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Top Entrepreneurs: Roofing component manufacturer's growth is no flash in the pan

Fort Myers specialty products maker is on pace with ambitious expansion plans. That could lead to more challenges for founder Jeffrey Bonk.

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A lot can happen to a business in two years. 

In August 2016, for example, Jeffrey Bonk was on the production floor of his new business, Architectural Metal Flashings in Cape Coral. He was working alongside one other fabricator, his only employee. 

By summer 2018, weeks after being awarded second place in the Florida Sterling Manufacturing Business Excellence Awards in the fewer-than-30 employees category, Bonk said his next goal was to operate at 100% capacity, 24 hours a day. That would mean more equipment, more space and an increase in his team of 14 fabricators.

With an expansion in production volume of 35% to 40% since then, that ambition is now within reach.

“We haven’t quite gotten that far yet, but we’re working a lot of overtime,” says Bonk, 42, who in addition to running the company also sheds his sports coat and rolls up his sleeves to cut metal and drive the forklift. “The increase is from a lot of new clients and more orders from existing clients. We’re adding hours, we work efficiently and we bought new equipment to handle the volume.”

He can also add new space. Underway is a plan to expand the existing facility by as much as 12,000 square feet for additional fabricating and warehousing room. 

Bonk, a former U.S. Army Apache helicopter pilot who grew up locally in his father’s commercial roofing business, returned to Fort Myers from Seattle in 2015 after establishing himself as a roofing materials designer. Armed with knowledge of the needs of commercial roofing companies, he founded Architectural Metal Flashings on a disruptive industry principle: quick turnaround of niche roofing components. Implementing a servant leadership management model, Bonk saw the company grow quickly in no small part because of its ability to fabricate and deliver materials in a four-day turnaround rather than the industry standard of six to eight weeks. Bonk declines to disclose revenue figures. 

The company maintained that schedule in the aftermath of Hurricane Irma when such efficiency was paramount, building its reputation with contractors who became now-regular customers. And with the addition of new equipment and putting in more hours, that time frame is even faster despite the greater output. 

“During hurricane season we were able to maintain our delivery and fabrication times,” says Bonk. “It’s now between 36 and 48 hours. By doing that it makes the customer happy. When they need it they need it. They don’t want it there in weeks.”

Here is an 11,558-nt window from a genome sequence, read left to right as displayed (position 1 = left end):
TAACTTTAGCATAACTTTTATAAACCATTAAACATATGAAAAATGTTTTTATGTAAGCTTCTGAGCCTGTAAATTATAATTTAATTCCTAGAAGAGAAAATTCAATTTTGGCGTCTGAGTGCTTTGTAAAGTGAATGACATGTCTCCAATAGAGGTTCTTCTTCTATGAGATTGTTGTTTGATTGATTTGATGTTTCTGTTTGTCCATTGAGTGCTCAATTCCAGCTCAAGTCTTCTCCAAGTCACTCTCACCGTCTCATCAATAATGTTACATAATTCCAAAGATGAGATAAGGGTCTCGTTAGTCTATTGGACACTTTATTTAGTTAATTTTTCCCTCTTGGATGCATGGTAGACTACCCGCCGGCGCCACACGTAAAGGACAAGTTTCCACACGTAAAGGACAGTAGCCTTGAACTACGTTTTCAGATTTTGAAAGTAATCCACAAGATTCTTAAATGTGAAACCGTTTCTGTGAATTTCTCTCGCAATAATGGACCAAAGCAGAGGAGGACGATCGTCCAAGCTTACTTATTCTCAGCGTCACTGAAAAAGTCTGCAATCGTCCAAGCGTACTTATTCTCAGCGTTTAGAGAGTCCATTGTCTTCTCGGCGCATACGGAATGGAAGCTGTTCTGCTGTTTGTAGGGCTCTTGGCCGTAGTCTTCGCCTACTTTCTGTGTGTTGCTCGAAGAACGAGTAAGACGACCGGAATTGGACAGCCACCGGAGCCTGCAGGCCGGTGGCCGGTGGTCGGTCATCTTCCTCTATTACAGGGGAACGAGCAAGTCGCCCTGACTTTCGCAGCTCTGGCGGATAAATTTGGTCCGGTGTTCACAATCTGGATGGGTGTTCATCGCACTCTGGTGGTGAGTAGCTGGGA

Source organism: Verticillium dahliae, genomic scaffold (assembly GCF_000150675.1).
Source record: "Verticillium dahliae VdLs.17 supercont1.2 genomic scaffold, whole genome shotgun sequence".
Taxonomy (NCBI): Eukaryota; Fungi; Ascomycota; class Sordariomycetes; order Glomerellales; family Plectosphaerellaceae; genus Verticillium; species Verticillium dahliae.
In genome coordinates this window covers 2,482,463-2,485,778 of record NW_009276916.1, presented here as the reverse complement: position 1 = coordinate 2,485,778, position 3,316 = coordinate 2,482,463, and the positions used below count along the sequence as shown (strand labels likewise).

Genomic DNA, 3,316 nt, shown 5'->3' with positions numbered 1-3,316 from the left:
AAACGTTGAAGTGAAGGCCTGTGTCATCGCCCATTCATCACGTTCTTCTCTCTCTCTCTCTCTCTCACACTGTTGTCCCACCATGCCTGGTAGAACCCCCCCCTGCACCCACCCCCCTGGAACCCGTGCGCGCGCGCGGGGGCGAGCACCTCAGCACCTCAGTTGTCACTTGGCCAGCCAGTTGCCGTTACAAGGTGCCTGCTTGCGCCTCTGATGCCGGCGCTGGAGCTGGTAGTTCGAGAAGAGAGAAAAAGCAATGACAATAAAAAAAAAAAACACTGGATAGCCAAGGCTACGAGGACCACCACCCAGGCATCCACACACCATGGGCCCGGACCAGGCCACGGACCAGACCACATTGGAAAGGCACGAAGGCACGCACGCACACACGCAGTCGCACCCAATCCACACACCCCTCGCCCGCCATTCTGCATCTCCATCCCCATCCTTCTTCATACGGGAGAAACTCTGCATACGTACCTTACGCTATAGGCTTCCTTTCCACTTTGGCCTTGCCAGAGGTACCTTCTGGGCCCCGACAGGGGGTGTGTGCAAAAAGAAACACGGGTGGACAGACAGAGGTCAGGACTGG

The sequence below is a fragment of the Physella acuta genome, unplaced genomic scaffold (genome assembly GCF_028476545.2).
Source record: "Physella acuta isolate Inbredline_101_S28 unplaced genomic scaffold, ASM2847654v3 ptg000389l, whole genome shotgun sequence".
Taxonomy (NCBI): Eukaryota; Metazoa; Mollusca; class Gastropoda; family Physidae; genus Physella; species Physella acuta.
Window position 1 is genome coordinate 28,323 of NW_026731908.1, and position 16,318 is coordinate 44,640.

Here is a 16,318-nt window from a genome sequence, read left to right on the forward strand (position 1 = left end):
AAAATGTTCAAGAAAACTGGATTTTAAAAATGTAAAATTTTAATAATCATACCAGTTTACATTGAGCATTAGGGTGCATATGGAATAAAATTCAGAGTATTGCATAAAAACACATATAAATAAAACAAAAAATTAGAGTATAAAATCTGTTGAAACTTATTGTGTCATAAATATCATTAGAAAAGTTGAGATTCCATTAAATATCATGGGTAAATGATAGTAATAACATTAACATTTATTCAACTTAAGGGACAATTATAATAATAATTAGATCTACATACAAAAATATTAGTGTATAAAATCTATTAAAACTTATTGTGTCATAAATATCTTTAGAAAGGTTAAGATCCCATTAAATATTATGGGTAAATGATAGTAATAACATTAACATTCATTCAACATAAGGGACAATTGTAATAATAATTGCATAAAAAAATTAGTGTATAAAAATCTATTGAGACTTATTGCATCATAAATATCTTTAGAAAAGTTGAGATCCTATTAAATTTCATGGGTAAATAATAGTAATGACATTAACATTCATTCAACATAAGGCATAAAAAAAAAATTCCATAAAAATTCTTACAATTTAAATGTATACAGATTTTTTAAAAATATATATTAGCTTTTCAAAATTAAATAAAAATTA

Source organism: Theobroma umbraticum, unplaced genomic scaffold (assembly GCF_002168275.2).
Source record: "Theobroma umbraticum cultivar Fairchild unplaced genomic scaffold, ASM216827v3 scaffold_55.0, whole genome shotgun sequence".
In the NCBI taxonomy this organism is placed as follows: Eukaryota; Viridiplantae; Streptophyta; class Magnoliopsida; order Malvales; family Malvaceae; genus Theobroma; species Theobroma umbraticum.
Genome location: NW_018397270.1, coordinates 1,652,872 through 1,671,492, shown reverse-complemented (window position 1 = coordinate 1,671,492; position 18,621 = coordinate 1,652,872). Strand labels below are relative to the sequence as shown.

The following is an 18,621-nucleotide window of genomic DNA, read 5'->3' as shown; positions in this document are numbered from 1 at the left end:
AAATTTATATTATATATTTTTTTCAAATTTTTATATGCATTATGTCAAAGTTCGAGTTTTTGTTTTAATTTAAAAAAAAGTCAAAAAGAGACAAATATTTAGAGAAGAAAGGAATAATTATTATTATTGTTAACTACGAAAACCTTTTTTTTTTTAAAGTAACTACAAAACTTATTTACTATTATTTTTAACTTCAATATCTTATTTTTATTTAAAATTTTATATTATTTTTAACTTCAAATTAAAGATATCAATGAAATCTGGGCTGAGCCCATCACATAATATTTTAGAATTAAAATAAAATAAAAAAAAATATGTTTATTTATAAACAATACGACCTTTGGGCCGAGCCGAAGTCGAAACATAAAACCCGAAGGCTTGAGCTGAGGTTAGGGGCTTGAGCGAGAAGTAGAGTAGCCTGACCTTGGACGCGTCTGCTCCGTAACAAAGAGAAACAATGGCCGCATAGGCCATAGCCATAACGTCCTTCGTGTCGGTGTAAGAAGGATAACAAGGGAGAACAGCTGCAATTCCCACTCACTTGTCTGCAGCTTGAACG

Among the new equipment, meanwhile, is a slitter, which means the company no longer outsources cutting the 13,000-pound spools of metal into sheets, from which the specialty products are made. Cutting the sheets in-house increases time and cost efficiency and provides for greater control of quality and scheduling. 

“During hurricane season we were able to maintain our delivery and fabrication times. It’s now between 36 and 48 hours. By doing that it makes the customer happy. When they need it they need it. They don’t want it there in weeks.” Architectural Metal Flashings founder Jeffrey Bonk

Operating the business with his wife, Darla, Bonk partially incorporates the servant leadership model daily by sweating it out on the fabricating line along with his team. He spends one-fourth of the day in the office, one-fourth working with clients and half the day on the production floor.

“The biggest benefit of that is it allows for accuracy of the components that are going out by having more than one set of eyes on it,” says Bonk. “Also, being directly involved really shows me as we continue to expand who we need to hire, what do we need to do differently and how do we continue to maintain the family approach to the business. You actually get to see what their needs are when you are out on the floor with them because they won’t always come in and tell you.”

Read the stories behind the Business Observer's 2019 Top Entrepreneurs: 

Top Entrepreneurs: A life's passion doesn't come without sacrifices 

Top Entrepreneurs: Family business patriarch's big risks have paid off 

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Top Entrepreneurs: Hardware store chain president adopts a Wynn-ing formula

Top Entrepreneurs: Cybersecurity guru defies conventional wisdom 

Top Entrepreneurs: CEO grows boat club business, expands into other vehicles

Top Entrepreneurs: Glass company shines in grabbing market share 

Top Entrepreneurs: Ex-attorney cleans up with disruptive approach to business 

Top Entrepreneurs: Ice cream company owner scoops out winning formula


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